Instead of having a messenger take an X-ray from one end of the hospital to the other earlier this month, technicians at Soroka University Medical Center of the Negev used an internal computer network to effect the transfer.
“We are one of the most advanced hospitals in Israel because of this,” said Dr. Shlomo Mor-Yosef, the hospital’s director general. “Our whole hospital is wired — 1,000 beds spread over 75 acres. Every departments is now connected.”
The Reform and Conservative movements in Israel are threatening to sue the Israel Broadcasting Authority over its decision to stop airing their commercials for non-Orthodox marriage ceremonies, and then carrying ads from the Orthodox that promoted its rites and attacked the others.
With John Paul II’s departure, Israel’s attention turned this week to Bibi, Yossi and Yosef. Following the historic Holy Land pilgrimage of the Pope, which dominated the country’s headlines for a week, two political scandals took center stage — pending corruption charges against former Prime Minister Benjamin “Bibi” Netanyahu, and a possible investigation of Rabbi Ovadia Yosef for an “incitement” attack on Education Minister Yossi Sarid.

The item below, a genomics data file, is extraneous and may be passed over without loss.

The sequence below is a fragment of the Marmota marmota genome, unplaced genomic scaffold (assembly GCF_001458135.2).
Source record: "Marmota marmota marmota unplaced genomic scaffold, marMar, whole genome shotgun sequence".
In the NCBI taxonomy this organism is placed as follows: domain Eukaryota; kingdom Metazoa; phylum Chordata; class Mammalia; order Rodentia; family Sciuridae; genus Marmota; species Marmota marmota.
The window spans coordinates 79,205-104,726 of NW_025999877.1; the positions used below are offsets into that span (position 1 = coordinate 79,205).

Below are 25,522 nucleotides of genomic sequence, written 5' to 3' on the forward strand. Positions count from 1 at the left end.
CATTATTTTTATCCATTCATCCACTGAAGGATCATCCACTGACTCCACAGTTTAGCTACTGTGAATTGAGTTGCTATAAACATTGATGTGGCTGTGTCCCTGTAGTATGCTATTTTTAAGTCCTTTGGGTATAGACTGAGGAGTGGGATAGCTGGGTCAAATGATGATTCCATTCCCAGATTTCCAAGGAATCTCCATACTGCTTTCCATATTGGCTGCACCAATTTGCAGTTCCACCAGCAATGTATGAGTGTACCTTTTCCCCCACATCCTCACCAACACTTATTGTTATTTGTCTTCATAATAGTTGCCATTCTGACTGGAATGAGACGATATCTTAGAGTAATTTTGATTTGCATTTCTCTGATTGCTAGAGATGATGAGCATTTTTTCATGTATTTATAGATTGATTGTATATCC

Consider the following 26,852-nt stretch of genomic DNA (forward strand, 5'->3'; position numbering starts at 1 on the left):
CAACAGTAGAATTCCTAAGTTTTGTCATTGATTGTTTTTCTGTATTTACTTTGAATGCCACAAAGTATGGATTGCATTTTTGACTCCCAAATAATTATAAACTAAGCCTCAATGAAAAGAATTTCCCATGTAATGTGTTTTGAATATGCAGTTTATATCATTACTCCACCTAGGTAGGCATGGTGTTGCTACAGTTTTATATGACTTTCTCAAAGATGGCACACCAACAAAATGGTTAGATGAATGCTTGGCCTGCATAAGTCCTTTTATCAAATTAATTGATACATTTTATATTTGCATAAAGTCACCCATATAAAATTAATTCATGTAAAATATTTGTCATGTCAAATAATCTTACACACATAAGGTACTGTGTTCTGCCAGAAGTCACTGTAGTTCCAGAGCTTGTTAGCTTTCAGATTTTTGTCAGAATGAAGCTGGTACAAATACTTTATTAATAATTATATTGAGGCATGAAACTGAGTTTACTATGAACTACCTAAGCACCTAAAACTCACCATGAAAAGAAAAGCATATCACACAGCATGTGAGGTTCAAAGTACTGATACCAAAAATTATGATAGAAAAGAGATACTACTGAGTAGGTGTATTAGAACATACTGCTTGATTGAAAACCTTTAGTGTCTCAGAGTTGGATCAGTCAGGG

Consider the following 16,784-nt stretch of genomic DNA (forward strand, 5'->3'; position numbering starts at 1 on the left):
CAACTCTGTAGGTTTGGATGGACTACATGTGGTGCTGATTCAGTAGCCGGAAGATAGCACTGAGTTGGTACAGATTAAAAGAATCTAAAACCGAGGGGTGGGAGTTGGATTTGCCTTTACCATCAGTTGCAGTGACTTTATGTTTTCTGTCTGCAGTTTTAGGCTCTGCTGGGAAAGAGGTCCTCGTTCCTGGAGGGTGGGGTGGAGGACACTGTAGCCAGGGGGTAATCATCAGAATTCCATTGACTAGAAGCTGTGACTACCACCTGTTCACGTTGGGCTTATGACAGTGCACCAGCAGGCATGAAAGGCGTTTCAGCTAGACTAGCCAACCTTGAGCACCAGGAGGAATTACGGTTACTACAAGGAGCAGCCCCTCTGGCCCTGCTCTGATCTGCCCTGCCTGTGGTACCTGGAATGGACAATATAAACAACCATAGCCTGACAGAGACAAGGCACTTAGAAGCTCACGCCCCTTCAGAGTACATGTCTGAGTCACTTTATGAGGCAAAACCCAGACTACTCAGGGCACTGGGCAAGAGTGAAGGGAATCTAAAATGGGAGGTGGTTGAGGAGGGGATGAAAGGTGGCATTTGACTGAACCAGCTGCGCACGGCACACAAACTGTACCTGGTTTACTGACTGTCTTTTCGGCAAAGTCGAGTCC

Jerusalem — Standing alone in the cool shadow of the western retaining wall of the Temple Mount, God’s representative on Earth to 800 million Catholics slipped a typewritten white sheet of paper into a crack in the holiest site in Judaism, and then he prayed.
The powerful moment, symbolizing Pope John Paul II’s desire to build a new peaceful relationship with Israel and the Jewish people, was relayed to tens of millions around the globe on the Internet and television, and in newspapers.
Northern Israel came under attack Wednesday from Hezbollah terrorists who fired several Katyusha rockets over the border from positions in southern Lebanon. It was an apparent attempt to avenge the deaths of a Lebanese soldier and civilian killed in three days of massive Israeli air attacks against Hezbollah positions and suspected armed Palestinian camps close to the Syrian border.
In another surprise that has come to symbolize Middle East peace talks, Prime Minister Ehud Barak and Palestinian leader Yasir Arafat met at midweek and announced another “breakthrough” — the restarting of talks that have been stalled for weeks. The move came after both Barak and Israeli Foreign Minister David Levy had expressed doubts about achieving peace with the Palestinians and Syrians this year.